Adobe Flash Player is no longer supported in Chrome browser, or any other internet browser, since Adobe discontinued its support in 2019.
While the Flash Player is obsolete, there are users like my younger brother, who only want to play flash content like games in his browser. Luckily, I was there to explain that Flash isn’t supported anymore and introduce him to the workaround.
In this guide, I'll show you how to unblock the Adobe Flash player in Chrome, step-by-step, so you can master the method and use it anytime your Chrome browser refuses to play Adobe Flash content. Without further ado, let's begin.
Since Adobe Flash Player isn't supported by various internet browsers anymore, you can't unblock it in modern versions of Chrome, Firefox, Edge, or any other browser. The workaround is to install an older version of Google Chrome, which you have to download from third-party websites and use its built-in Flash Player.
However, before we proceed, know that outdated browsers often have security issues with malware, trojans, keyloggers, and other digital threats. So use them at your own risk.
With that said, there are two ways you can unblock the Adobe Flash player in Chrome. We'll start with the first method:
Congratulations, you managed to unblock the Adobe Flash player in Google Chrome. The browser started blocking Adobe Flash content from playing some time ago as means to preserve the battery life of laptops. The method you employed will prompt you to allow or block the detected Flash content on the web page you're currently viewing.
The alternative method to access Site Settings and enable Flash Player goes as follows:
Unlike the first method, the second method only applies any changes in the settings specific to the particular website you were viewing. This method, however, circumvents the browser's built-in feature to ask for permission to let you watch Flash content. However, it will continue to ask you for all pages that weren't individually and manually set.
In January 2020, Microsoft released a Chromium-based Microsoft Edge browser and began removing the old EdgeHTML-based Edge entirely through cumulative updates in April 2020. The new Chromium-based Edge began gaining lots of attention as it's fast and doesn't consume as many resources as Chrome does. So I thought I should include Edge in this guide as well.
Since both browsers are very similar now, the settings process isn't significantly different from one another. Here's how to enable Adobe Flash player in Edge:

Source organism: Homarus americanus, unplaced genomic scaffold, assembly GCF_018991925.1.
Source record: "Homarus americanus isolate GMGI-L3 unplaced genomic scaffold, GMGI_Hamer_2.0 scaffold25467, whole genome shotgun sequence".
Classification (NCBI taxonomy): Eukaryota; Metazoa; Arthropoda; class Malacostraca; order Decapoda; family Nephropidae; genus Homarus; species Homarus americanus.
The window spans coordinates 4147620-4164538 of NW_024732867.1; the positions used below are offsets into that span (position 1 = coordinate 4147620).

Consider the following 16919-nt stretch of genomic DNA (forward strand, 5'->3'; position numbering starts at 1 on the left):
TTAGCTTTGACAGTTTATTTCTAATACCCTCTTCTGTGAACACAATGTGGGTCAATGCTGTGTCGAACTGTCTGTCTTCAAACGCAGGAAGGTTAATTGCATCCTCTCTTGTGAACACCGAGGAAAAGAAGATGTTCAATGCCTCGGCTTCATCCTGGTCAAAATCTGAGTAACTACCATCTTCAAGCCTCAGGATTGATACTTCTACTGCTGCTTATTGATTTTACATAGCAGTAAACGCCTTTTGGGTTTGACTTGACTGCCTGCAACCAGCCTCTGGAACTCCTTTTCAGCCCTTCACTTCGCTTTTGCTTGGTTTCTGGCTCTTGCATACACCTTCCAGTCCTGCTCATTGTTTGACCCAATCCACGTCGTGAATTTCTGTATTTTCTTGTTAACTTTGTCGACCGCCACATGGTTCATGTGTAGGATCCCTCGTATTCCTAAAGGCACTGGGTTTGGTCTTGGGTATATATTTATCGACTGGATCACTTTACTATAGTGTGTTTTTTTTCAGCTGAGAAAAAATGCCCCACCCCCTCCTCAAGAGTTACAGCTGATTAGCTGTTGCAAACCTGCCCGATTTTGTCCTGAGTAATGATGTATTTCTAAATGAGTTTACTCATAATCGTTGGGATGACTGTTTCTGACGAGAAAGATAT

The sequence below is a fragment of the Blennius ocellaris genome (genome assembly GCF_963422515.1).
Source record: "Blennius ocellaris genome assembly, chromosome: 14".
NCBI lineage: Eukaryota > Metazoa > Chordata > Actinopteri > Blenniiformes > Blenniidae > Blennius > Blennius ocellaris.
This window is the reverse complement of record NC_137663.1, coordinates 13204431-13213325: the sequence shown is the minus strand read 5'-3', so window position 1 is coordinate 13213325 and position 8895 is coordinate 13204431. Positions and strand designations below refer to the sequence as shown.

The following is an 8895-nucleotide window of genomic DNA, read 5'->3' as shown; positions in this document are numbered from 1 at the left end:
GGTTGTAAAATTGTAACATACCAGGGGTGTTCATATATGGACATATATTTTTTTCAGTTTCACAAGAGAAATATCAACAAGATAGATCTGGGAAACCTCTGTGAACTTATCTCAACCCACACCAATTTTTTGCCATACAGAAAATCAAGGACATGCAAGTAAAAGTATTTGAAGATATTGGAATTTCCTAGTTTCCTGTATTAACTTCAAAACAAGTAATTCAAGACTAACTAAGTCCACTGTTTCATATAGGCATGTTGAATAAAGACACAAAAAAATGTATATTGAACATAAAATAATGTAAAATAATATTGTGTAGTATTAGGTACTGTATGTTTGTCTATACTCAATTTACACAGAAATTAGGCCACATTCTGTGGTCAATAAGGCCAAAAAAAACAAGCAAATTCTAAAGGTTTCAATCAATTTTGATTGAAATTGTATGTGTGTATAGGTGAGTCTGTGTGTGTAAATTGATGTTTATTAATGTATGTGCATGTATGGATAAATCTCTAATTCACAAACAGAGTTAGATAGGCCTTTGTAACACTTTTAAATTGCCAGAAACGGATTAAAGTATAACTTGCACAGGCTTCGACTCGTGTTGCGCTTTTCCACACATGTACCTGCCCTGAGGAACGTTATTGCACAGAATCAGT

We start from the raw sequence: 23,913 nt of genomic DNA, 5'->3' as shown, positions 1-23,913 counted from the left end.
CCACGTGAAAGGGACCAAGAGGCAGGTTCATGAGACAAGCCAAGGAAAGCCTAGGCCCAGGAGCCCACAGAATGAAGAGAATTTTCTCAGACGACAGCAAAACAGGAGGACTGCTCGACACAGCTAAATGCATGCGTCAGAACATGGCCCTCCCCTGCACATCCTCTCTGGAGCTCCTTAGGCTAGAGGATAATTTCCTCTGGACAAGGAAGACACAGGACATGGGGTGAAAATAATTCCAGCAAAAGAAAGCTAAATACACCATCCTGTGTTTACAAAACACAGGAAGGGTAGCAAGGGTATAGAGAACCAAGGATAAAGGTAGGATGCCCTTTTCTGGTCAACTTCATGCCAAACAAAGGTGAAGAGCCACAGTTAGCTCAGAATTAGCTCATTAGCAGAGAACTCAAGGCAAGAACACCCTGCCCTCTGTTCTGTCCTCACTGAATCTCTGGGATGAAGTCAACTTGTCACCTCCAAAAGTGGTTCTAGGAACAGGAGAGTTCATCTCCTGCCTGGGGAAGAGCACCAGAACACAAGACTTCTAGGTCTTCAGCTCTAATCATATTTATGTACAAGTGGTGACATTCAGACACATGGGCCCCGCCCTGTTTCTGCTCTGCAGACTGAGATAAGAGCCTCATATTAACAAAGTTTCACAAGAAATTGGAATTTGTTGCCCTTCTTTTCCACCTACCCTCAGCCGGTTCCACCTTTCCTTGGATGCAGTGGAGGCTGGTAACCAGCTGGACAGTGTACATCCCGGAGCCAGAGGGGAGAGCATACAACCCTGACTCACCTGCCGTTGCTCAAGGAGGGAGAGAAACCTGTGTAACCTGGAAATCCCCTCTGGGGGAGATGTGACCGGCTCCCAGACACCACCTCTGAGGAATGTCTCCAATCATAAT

Here's how to unblock flash player in Mozilla Firefox:
Although Firefox isn't exactly based on Chromium, it's the last among major browsers that haven't switched to Chromium.
Adobe Flash Player, also known as Shockwave Flash among internet browsers, is computer software used for viewing multimedia content such as games, internet apps, and streaming video and audio. It was mostly run from web browsers where they were distributed as web browser plugins. Alternatively, one could always download Adobe Flash Player and use it independently on supported devices.
The platform once had a massive user base but became increasingly criticized for poor performance and consumption of battery life and precious system resources. Adobe Flash Player reached the end of its life when Adobe ended its support for the software in 2019.
Google soon followed but continued to make new versions of Chrome with a built-in Flash player, as some content on the web still ran using Flash.HTML5 was a viable substitute for the missing Flash Player, and Google discontinued its support of Flash Player after Google Chrome version 87, which was released in 2020.
Flash was officially dead, and no one mourned it since it was pretty unreliable software that lost its pace with modern times. It's still widely used in mainland China.
Playing content can be frustrating when your Flash Player is blocked by default. However, as we have explained, there are plenty of ways to unblock Flash on Chrome or any other browser for a more enjoyable internet experience. Just follow the steps described in this guide, and you'll be able to play Flash content in no time.